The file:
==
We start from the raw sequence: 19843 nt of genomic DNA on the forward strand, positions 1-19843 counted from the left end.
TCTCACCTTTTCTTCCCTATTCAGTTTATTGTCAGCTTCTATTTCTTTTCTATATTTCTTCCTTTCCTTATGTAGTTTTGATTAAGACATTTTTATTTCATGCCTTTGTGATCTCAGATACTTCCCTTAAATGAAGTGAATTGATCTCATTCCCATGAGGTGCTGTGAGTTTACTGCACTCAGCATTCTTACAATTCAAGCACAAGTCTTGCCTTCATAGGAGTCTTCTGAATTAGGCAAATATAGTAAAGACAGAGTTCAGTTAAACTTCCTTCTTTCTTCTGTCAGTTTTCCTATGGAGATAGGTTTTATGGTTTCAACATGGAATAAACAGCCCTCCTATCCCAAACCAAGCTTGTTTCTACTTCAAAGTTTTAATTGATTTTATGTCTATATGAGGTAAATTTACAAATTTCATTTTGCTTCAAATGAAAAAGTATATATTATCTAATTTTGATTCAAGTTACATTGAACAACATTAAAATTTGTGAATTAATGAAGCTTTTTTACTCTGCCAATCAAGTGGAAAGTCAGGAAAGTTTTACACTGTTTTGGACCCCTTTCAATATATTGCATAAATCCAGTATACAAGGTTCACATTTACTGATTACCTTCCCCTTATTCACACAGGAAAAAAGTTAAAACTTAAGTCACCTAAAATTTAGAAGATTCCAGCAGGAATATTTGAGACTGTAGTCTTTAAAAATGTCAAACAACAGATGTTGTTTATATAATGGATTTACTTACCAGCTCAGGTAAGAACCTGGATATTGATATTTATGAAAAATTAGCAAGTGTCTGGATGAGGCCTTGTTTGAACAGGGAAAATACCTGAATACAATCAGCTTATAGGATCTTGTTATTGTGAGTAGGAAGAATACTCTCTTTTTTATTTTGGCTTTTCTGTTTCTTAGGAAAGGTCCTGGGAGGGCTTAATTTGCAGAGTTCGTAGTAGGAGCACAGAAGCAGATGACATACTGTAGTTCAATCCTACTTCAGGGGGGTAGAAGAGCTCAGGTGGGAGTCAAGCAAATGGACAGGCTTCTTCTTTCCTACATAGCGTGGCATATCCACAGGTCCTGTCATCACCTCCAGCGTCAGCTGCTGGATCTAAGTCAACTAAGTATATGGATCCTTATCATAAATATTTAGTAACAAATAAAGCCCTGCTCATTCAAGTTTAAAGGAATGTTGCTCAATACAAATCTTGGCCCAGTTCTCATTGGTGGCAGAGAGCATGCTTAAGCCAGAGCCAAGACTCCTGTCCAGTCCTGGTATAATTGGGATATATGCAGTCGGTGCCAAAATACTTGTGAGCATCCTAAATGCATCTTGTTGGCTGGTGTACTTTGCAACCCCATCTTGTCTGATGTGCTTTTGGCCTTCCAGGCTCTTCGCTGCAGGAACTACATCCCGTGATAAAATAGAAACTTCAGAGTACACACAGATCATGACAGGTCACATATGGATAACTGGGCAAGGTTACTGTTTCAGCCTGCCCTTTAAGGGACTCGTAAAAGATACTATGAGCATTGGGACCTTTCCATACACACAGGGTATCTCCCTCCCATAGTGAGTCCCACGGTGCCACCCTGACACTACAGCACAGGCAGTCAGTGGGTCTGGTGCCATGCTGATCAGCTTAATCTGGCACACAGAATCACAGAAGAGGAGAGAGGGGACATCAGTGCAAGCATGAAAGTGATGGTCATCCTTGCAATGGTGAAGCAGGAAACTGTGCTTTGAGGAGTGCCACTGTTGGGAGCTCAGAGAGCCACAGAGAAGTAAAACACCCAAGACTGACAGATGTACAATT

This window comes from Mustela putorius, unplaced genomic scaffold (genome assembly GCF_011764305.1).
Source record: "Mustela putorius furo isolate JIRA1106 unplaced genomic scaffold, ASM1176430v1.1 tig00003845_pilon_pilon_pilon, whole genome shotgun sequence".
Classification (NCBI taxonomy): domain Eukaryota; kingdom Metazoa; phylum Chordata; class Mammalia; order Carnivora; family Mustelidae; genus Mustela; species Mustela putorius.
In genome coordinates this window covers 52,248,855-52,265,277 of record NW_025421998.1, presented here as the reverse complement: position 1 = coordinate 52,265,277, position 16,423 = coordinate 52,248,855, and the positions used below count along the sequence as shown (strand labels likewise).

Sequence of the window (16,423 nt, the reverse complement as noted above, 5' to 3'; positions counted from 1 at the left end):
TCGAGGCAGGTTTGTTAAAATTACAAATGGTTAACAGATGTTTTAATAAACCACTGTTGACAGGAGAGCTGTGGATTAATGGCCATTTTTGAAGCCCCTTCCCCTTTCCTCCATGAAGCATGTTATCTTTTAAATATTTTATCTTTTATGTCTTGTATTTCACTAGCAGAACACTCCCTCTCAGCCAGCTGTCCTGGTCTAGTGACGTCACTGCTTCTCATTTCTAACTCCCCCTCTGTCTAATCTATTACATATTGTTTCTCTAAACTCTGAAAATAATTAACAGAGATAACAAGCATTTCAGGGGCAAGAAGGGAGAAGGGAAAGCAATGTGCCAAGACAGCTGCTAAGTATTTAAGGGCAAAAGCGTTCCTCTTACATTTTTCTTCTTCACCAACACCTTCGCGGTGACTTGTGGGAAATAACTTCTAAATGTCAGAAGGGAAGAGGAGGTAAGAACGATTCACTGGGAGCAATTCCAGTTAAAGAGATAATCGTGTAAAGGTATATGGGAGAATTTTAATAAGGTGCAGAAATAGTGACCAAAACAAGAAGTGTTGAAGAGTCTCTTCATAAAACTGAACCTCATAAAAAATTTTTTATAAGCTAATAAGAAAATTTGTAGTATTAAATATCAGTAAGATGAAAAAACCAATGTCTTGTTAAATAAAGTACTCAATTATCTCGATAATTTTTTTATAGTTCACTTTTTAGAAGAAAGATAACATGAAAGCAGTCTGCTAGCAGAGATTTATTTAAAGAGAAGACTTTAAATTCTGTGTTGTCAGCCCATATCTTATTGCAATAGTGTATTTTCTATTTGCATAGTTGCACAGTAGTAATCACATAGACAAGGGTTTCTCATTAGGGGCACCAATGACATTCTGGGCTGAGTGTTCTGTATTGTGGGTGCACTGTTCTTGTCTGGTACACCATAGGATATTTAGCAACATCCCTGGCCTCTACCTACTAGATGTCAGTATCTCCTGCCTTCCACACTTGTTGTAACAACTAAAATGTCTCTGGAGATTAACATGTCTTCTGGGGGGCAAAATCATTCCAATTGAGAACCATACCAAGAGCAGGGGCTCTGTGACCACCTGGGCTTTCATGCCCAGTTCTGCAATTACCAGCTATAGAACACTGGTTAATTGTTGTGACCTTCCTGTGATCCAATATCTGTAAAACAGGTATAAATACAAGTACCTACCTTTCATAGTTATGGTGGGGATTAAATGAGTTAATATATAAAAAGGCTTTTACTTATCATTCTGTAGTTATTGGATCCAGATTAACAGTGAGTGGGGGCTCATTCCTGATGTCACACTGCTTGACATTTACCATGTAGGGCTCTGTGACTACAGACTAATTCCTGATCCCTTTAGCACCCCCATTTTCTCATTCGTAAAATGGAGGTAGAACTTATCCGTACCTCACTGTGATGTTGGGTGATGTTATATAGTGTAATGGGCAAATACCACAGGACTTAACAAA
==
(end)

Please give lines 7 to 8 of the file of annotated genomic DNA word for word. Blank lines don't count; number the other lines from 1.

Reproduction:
Sequence of the window (16,423 nt, the reverse complement as noted above, 5' to 3'; positions counted from 1 at the left end):
TCGAGGCAGGTTTGTTAAAATTACAAATGGTTAACAGATGTTTTAATAAACCACTGTTGACAGGAGAGCTGTGGATTAATGGCCATTTTTGAAGCCCCTTCCCCTTTCCTCCATGAAGCATGTTATCTTTTAAATATTTTATCTTTTATGTCTTGTATTTCACTAGCAGAACACTCCCTCTCAGCCAGCTGTCCTGGTCTAGTGACGTCACTGCTTCTCATTTCTAACTCCCCCTCTGTCTAATCTATTACATATTGTTTCTCTAAACTCTGAAAATAATTAACAGAGATAACAAGCATTTCAGGGGCAAGAAGGGAGAAGGGAAAGCAATGTGCCAAGACAGCTGCTAAGTATTTAAGGGCAAAAGCGTTCCTCTTACATTTTTCTTCTTCACCAACACCTTCGCGGTGACTTGTGGGAAATAACTTCTAAATGTCAGAAGGGAAGAGGAGGTAAGAACGATTCACTGGGAGCAATTCCAGTTAAAGAGATAATCGTGTAAAGGTATATGGGAGAATTTTAATAAGGTGCAGAAATAGTGACCAAAACAAGAAGTGTTGAAGAGTCTCTTCATAAAACTGAACCTCATAAAAAATTTTTTATAAGCTAATAAGAAAATTTGTAGTATTAAATATCAGTAAGATGAAAAAACCAATGTCTTGTTAAATAAAGTACTCAATTATCTCGATAATTTTTTTATAGTTCACTTTTTAGAAGAAAGATAACATGAAAGCAGTCTGCTAGCAGAGATTTATTTAAAGAGAAGACTTTAAATTCTGTGTTGTCAGCCCATATCTTATTGCAATAGTGTATTTTCTATTTGCATAGTTGCACAGTAGTAATCACATAGACAAGGGTTTCTCATTAGGGGCACCAATGACATTCTGGGCTGAGTGTTCTGTATTGTGGGTGCACTGTTCTTGTCTGGTACACCATAGGATATTTAGCAACATCCCTGGCCTCTACCTACTAGATGTCAGTATCTCCTGCCTTCCACACTTGTTGTAACAACTAAAATGTCTCTGGAGATTAACATGTCTTCTGGGGGGCAAAATCATTCCAATTGAGAACCATACCAAGAGCAGGGGCTCTGTGACCACCTGGGCTTTCATGCCCAGTTCTGCAATTACCAGCTATAGAACACTGGTTAATTGTTGTGACCTTCCTGTGATCCAATATCTGTAAAACAGGTATAAATACAAGTACCTACCTTTCATAGTTATGGTGGGGATTAAATGAGTTAATATATAAAAAGGCTTTTACTTATCATTCTGTAGTTATTGGATCCAGATTAACAGTGAGTGGGGGCTCATTCCTGATGTCACACTGCTTGACATTTACCATGTAGGGCTCTGTGACTACAGACTAATTCCTGATCCCTTTAGCACCCCCATTTTCTCATTCGTAAAATGGAGGTAGAACTTATCCGTACCTCACTGTGATGTTGGGTGATGTTATATAGTGTAATGGGCAAATACCACAGGACTTAACAAA